Free PDF eBook containing all of Year 4

Print PDF of this lesson

One of the most encouraging stories in the Old Testament is the story of Joshua and Caleb. As the nation of Israel neared the land of Canaan, after the Lord had delivered them from Egypt and led them through the wilderness, a group of men were sent into the land to gather information about it. When these men returned, only Joshua and Caleb said that Israel should enter the land and take it. All of the others said the task was impossible — the cities were too strongly fortified. “We are not able to go up against the people, for they are stronger than we” (Num. 13:31).

Years later, Moses remembered those events. “And the Lord’s anger was kindled on that day, and he swore, saying, ‘Surely none of the men who came up out of Egypt, from twenty years old and upward, shall see the land that I swore to give to Abraham, to Isaac, and to Jacob, because they have not wholly followed me, none except Caleb the son of Jephunneh the Kenizzite and Joshua the son of Nun, for they have wholly followed the Lord’ ” (Num. 32:10–12).

Like Joshua and Caleb, we must rely on the Lord fully. If the Lord has commanded something to be done, He has also promised to provide the means necessary for its accomplishment. Faith means that we follow the Lord’s instructions completely, trusting that He will make it possible for His purposes to be fulfilled. Like Joshua and Caleb, we may not be able to see how God is going to do this, but we trust that He will keep His promises. In the meantime, we will obey His word.

If we only follow the Lord in situations where it looks safe from our perspective, then we have little faith. In fact, if we act only on the basis of our own foresight and common sense, that is not faith in the Lord at all — it is faith in our own wisdom.

This week, let’s go back and study the story of Joshua and Caleb. It has many good things to teach us about the way faith and obedience work together. This story has a number of clear applications to our lives today. We may not easily relate to the task of the men who were sent to spy out Canaan, but we have some daunting responsibilities of our own. May we learn to trust the Lord as Joshua and Caleb did, both when it is “safe” to do so and when it is not.

Monday: Numbers 14:24; 32:10–12

Key Idea: We must be willing to trust the Lord completely.

Questions for Family Growth: In what way did Caleb (and also Joshua) have a “different spirit” than the other men who were sent to spy out the land? What does it mean that “[he] has followed me fully”? Compare this to the statement “they have wholly followed the Lord” in 32:12.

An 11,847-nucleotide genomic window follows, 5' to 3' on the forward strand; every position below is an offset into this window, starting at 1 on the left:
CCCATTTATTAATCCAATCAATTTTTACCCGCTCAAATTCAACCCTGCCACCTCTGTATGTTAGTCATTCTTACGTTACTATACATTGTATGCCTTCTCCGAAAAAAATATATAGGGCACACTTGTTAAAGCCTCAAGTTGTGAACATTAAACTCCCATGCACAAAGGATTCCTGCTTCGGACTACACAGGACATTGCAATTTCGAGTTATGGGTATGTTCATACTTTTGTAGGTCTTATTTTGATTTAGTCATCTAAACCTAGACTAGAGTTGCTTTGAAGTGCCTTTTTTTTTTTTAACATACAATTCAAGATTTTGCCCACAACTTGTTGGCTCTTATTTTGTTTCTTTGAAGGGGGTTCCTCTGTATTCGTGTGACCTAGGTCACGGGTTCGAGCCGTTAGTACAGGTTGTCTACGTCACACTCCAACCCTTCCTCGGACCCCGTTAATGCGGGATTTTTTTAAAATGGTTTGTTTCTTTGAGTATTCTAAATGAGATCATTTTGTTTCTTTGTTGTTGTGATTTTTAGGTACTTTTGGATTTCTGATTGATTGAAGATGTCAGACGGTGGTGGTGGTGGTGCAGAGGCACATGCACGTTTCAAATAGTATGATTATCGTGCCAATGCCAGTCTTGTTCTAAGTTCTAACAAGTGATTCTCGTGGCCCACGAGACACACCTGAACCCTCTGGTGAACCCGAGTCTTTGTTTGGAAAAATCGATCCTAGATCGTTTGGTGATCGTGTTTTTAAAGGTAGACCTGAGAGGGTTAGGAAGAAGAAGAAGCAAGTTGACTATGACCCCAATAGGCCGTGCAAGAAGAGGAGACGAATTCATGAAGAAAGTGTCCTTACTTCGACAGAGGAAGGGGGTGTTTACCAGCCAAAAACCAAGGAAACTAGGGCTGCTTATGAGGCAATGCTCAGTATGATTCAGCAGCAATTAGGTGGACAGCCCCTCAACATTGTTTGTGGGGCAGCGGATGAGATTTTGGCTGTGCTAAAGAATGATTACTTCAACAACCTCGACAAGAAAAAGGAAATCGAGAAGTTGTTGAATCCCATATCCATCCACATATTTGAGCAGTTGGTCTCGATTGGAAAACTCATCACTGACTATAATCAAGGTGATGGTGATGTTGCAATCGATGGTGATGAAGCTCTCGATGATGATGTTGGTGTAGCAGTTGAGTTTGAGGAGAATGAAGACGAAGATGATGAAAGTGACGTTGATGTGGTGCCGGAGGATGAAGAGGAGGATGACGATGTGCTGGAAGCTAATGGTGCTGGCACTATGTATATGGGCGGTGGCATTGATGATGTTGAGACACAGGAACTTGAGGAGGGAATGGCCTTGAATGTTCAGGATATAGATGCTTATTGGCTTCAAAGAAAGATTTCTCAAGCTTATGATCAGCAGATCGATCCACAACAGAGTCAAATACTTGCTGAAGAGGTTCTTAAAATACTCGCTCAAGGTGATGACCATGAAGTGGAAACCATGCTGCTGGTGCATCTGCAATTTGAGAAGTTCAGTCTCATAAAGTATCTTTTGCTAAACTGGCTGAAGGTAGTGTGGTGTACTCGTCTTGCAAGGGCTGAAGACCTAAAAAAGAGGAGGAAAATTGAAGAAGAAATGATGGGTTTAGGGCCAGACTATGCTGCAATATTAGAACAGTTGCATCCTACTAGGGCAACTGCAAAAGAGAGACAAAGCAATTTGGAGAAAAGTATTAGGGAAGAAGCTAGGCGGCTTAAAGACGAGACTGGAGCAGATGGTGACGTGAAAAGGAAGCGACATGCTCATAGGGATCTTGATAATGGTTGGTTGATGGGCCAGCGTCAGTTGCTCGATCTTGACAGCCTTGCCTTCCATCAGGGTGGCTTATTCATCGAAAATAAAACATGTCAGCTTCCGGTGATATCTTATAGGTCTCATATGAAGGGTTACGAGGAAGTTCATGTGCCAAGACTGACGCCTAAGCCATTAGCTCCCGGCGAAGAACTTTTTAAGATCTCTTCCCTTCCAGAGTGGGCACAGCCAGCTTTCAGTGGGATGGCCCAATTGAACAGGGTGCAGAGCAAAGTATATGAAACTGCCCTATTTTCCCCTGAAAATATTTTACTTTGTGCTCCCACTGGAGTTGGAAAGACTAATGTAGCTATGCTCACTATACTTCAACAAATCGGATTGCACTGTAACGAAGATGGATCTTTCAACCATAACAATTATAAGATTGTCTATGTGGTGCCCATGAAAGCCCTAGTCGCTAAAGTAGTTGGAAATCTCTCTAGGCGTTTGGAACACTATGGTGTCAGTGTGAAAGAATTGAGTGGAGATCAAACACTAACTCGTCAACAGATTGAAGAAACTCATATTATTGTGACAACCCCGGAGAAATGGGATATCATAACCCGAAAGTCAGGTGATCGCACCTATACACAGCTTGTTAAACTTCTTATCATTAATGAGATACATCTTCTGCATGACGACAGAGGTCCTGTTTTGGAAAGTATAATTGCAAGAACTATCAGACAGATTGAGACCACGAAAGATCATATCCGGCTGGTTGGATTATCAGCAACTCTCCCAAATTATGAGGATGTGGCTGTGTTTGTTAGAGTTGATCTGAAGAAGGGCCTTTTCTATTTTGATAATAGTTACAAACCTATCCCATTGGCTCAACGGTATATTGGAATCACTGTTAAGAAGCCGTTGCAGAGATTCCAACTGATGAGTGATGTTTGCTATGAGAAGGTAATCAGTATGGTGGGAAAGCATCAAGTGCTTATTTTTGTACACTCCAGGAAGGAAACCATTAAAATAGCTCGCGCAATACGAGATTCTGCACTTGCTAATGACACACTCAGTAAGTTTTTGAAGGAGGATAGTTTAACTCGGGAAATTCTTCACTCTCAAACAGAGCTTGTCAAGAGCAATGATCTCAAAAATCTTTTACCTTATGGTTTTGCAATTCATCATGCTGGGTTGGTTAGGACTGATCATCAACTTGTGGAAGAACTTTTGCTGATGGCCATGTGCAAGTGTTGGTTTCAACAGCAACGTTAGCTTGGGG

Wisdom for the Day: Proverbs 28:28.

Tuesday: Numbers 13:21–30

Key Idea: We must be willing to do things that involve some risk.

Questions for Family Growth: What risks would have been involved in the mission to spy out the land? Why was it risky for Joshua and Caleb to disagree with the report of the other spies? How would it have been risky for Israel to try to take the land of Canaan?

Wisdom for the Day: Proverbs 29:1.

Wednesday: Numbers 13:1–20; 14:6–8

Key Idea: We must be willing to be in a small minority.

Questions for Family Growth: How many men were originally sent to spy out Canaan? What percentage of them advised that Israel should go ahead and do what the Lord had commanded? Why is it so hard for us to stand up for what is right when the majority is going the other way?

Wisdom for the Day: Proverbs 29:2.

Thursday: Numbers 13:30–33; 14:5–10

Key Idea: We must be willing to incur criticism for doing what is right.

Questions for Family Growth: In 13:30, what advice did Caleb give to the people? In 13:31, what answer was given by the other men? In 14:10, what did the congregation say? How should we react when we try to do what is right and others become angry at us?

Wisdom for the Day: Proverbs 29:3.

Friday: Joshua 14:6–9

Key Idea: We must never discourage others from carrying out the Lord’s instructions.

Questions for Family Growth: What does it mean in v.8 that the other men “made the heart of the people melt”? When we fail to do what is right ourselves, why is it even worse when we discourage others? What are some situations today where we need to set an example of courage?

Wisdom for the Day: Proverbs 29:4.

Gary Henry — +

Pin It on Pinterest

Share This